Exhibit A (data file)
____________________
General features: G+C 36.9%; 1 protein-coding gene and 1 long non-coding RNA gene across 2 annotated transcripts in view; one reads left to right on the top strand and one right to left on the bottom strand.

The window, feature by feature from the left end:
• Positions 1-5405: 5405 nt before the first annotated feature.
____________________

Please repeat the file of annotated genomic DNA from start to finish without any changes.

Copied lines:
General features: G+C 36.9%; 1 protein-coding gene and 1 long non-coding RNA gene across 2 annotated transcripts in view; one reads left to right on the top strand and one right to left on the bottom strand.

The window, feature by feature from the left end:
• Positions 1-5405: 5405 nt before the first annotated feature.